Following the publication in the Hastings Observer of the plans for new student accommodation at Station Plaza, Lib Dem MP for Lewes and Home Office Minister Norman Baker stopped off in the town centre to see the potential impact of the development.
Local campaigners are not only concerned about design issues and the way the planning process has been handled, but also the potential impact of the building on the proposed Greenway town centre link.
Lib Dem candidate for MP Nick Perry said, “Whilst he was in town I wanted to show Norman the potential of this scheme, and members of the Hastings Greenway Group briefed us on progress made to date. But no doubt we could move faster towards making the Greenway a reality if the Council really put its weight behind the scheme and helped lead the work to source other seams of capital investment.”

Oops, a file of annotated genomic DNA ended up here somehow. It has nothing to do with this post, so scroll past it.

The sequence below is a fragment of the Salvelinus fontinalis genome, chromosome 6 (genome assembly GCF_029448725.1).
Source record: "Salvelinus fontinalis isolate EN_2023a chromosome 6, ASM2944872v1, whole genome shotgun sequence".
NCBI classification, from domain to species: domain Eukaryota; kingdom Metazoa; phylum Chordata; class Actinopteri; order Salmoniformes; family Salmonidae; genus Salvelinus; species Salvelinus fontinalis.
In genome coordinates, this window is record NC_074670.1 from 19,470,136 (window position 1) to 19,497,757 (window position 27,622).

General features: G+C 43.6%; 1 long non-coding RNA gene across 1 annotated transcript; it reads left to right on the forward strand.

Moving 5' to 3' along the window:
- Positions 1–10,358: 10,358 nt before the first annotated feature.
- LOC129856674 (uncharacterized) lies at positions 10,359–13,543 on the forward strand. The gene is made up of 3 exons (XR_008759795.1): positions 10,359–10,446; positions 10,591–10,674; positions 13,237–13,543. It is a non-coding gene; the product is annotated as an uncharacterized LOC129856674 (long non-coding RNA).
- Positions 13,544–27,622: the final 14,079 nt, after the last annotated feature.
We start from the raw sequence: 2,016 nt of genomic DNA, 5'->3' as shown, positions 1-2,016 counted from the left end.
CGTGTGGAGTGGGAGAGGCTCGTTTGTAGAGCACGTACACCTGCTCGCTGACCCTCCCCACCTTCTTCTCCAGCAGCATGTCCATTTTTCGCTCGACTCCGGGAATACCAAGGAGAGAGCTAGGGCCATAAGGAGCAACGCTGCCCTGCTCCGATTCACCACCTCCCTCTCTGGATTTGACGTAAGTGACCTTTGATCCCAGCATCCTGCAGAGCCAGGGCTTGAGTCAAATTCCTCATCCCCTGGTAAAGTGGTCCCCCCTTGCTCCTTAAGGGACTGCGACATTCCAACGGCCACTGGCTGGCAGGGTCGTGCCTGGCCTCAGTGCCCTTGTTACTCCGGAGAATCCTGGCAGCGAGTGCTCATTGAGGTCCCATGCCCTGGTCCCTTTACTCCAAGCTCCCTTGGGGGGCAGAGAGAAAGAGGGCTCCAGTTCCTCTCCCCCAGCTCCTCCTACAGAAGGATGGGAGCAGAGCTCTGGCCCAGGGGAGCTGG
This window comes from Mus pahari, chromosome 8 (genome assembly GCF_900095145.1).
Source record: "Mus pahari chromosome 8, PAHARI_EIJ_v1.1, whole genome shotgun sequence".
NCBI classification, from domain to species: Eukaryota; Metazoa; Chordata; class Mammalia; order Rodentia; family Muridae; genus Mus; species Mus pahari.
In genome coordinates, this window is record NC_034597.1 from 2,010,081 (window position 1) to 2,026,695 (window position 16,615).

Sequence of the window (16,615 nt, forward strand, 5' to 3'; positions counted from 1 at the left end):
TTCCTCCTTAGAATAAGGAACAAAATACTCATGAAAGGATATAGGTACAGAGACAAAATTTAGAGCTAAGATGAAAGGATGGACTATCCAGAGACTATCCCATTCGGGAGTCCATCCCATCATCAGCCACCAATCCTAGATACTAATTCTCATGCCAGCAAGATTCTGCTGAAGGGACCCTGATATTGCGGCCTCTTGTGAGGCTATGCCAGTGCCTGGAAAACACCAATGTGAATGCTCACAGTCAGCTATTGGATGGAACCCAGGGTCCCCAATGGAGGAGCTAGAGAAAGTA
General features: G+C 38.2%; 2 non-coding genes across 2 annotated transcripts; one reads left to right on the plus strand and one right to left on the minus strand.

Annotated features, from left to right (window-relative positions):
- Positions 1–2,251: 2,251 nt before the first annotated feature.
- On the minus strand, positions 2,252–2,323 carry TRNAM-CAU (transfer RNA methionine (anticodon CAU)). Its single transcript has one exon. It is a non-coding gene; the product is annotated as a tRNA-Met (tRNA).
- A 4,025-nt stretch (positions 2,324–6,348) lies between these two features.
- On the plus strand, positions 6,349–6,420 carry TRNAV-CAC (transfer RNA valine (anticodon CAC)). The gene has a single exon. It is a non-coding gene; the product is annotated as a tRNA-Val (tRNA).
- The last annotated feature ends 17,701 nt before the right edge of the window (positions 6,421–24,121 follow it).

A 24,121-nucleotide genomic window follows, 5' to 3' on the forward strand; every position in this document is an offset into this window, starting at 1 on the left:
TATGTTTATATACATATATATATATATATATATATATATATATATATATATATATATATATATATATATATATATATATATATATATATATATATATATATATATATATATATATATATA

Norman Baker backs the Hastings Greenway. He said,
“Nick Perry is a top-notch local campaigner and I am delighted to support his fight for a greener and cleaner town centre. I have long campaigned on environmental issues myself, and the potential contribution of the Greenway the town centre in Hastings is substantial. I hope local people will get behind it, and Nick is right to call on the Labour Council to find external funding and deliver it.”
The Hastings & Rye Liberal Democrat Association has unanimously re-selected Nick Perry to be their candidate for MP.
Speaking after the event Association Chair Chris Lewcock said:
‘We are delighted to be able to announce that Nick will be our candidate for MP in 2015. He has a proven record of action for the constituency and has the experience to be a strong voice for us all in Westminster.’